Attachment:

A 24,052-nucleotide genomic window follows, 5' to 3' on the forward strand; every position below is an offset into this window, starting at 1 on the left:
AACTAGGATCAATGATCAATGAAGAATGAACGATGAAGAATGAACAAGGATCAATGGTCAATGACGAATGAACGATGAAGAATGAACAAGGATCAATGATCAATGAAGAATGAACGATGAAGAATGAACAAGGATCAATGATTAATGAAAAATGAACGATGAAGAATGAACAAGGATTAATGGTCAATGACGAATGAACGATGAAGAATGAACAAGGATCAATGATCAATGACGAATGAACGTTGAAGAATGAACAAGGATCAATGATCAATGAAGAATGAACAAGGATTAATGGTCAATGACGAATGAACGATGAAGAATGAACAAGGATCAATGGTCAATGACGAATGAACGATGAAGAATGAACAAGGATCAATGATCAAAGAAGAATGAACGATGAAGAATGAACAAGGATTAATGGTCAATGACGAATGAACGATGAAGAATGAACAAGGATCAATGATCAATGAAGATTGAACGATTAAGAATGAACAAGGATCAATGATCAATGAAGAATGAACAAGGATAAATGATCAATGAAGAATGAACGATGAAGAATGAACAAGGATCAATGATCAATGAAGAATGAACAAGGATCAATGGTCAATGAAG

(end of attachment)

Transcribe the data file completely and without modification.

A 24,052-nucleotide genomic window follows, 5' to 3' on the forward strand; every position below is an offset into this window, starting at 1 on the left:
AACTAGGATCAATGATCAATGAAGAATGAACGATGAAGAATGAACAAGGATCAATGGTCAATGACGAATGAACGATGAAGAATGAACAAGGATCAATGATCAATGAAGAATGAACGATGAAGAATGAACAAGGATCAATGATTAATGAAAAATGAACGATGAAGAATGAACAAGGATTAATGGTCAATGACGAATGAACGATGAAGAATGAACAAGGATCAATGATCAATGACGAATGAACGTTGAAGAATGAACAAGGATCAATGATCAATGAAGAATGAACAAGGATTAATGGTCAATGACGAATGAACGATGAAGAATGAACAAGGATCAATGGTCAATGACGAATGAACGATGAAGAATGAACAAGGATCAATGATCAAAGAAGAATGAACGATGAAGAATGAACAAGGATTAATGGTCAATGACGAATGAACGATGAAGAATGAACAAGGATCAATGATCAATGAAGATTGAACGATTAAGAATGAACAAGGATCAATGATCAATGAAGAATGAACAAGGATAAATGATCAATGAAGAATGAACGATGAAGAATGAACAAGGATCAATGATCAATGAAGAATGAACAAGGATCAATGGTCAATGAAG